1. I Didn't Have a Guesthouse in Africa
I didn't have a guest-house in Africa, on the edge of Masoko bay.
It was never mine, always his. His project. His dream. His life. We liked each other for a long time. Playing dating capoeira, circling eye-to-eye. I knew he was a nomad, I knew he had Africa in his blood—born and bred. But I was 23, nearly graduated. I needed a plan. He was my plan.
We split then made-up in the bone-cold drizzle of a Mancunian park in January 2003. He left, I stayed to graduate and six-months later I boarded KLM flight 2310 bound for Dar-es-Salaam.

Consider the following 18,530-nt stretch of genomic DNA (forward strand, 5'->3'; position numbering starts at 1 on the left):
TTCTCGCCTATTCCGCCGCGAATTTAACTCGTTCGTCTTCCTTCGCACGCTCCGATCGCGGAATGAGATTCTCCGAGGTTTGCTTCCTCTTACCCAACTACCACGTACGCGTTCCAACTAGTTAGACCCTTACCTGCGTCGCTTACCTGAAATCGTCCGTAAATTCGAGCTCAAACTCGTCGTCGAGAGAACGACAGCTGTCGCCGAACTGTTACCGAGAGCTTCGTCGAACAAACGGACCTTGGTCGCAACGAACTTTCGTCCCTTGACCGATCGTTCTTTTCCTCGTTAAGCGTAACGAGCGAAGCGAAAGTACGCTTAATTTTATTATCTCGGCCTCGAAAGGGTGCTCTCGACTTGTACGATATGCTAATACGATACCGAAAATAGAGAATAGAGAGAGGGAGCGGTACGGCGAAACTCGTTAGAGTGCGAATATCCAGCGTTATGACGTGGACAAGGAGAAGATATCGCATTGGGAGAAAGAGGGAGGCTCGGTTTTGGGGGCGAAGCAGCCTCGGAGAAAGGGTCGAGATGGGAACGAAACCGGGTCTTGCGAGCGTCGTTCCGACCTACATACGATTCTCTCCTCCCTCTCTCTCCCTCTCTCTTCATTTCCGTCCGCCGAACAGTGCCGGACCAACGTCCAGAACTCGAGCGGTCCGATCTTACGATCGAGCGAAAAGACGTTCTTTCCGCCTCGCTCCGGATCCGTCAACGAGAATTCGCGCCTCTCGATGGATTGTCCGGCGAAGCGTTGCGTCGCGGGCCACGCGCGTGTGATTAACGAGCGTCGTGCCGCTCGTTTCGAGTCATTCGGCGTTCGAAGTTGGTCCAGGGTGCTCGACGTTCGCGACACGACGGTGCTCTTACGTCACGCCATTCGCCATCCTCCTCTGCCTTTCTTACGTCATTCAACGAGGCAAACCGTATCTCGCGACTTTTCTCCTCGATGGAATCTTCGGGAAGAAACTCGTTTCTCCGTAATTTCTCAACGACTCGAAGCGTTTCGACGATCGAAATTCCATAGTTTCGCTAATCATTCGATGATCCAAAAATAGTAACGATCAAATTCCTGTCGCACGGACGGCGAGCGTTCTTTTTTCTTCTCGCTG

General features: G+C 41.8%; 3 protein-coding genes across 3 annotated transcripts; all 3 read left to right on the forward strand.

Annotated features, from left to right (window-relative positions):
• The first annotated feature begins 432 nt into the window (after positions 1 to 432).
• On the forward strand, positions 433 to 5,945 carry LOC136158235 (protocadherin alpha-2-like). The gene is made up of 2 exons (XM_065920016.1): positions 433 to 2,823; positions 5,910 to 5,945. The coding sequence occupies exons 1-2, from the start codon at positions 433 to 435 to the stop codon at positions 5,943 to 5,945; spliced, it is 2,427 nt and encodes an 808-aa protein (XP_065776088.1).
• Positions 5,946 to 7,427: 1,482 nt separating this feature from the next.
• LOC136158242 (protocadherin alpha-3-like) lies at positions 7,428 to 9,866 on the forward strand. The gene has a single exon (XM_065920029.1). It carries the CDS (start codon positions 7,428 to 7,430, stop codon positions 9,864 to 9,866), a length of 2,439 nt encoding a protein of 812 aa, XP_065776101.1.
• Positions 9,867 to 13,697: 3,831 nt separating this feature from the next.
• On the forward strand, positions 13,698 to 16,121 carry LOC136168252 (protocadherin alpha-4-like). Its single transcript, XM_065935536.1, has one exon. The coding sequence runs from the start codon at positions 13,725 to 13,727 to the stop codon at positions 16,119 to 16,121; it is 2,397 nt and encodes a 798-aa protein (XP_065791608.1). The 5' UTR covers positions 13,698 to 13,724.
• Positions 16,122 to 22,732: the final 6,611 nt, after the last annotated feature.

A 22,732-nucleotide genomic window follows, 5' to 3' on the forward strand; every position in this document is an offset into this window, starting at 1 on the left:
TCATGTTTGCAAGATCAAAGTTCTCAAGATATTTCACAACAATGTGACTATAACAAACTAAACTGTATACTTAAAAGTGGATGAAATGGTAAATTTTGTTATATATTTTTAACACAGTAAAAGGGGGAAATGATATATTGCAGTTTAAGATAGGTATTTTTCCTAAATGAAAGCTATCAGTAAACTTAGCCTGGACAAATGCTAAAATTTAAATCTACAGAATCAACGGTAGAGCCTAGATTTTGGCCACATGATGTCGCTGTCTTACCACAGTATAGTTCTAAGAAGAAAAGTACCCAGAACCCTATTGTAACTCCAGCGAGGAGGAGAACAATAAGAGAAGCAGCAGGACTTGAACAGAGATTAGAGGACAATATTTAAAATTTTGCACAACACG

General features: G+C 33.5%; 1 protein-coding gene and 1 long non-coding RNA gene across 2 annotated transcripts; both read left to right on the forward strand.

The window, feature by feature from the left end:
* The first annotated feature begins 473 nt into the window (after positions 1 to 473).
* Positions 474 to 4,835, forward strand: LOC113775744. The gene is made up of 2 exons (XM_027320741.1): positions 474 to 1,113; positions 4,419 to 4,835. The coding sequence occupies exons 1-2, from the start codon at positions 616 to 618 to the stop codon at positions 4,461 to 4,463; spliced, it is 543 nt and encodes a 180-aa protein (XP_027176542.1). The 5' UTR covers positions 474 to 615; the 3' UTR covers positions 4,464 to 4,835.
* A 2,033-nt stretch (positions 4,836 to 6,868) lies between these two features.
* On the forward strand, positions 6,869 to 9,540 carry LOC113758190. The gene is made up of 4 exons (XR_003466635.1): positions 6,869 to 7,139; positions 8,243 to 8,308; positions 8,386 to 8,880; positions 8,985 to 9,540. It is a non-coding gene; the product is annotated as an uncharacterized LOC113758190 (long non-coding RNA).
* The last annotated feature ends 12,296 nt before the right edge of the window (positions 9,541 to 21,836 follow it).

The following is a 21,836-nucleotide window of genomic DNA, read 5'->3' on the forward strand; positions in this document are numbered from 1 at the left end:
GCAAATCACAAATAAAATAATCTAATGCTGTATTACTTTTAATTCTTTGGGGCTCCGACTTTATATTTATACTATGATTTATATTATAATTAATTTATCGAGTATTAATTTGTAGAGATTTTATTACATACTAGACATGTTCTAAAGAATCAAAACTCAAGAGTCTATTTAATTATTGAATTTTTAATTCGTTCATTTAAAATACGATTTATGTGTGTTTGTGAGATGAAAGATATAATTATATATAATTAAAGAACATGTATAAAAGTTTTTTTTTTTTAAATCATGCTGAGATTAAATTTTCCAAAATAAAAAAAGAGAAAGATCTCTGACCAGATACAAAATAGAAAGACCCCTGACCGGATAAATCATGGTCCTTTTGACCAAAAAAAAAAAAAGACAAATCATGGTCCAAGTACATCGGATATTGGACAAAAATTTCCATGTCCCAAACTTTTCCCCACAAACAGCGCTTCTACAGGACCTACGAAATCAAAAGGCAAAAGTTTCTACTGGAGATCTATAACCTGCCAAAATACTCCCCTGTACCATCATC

That first drive from the airport, nose to the window: the dust, the caravans of women swathed in rainbow kangas—regal daily heroines carrying water-filled buckets of pink and green and yellow. The car lurching over fetid pot-holes, a loud beep. Aly, the forty-year-old ‘houseboy' running out; his body cowed in submission, his eyes sparked with cunning. Itchy, malarial heat. Our room with its creaking 1970’s air-con and the onion smell of ancient classrooms. Windows darkened by grime and wire netting.
My man and me. Six months apart now cramped together in a foreign house, in a foreign city, on the continent where he took his first steps, where his ears and eyes opened to the world, yet for me a place as strange as medieval myth—a place of cockatrices and dragons, beautiful and brutal, where people danced and sang wide-smiling to tinny hip-hop beats as the coffin-maker hammered next door.
To be continued.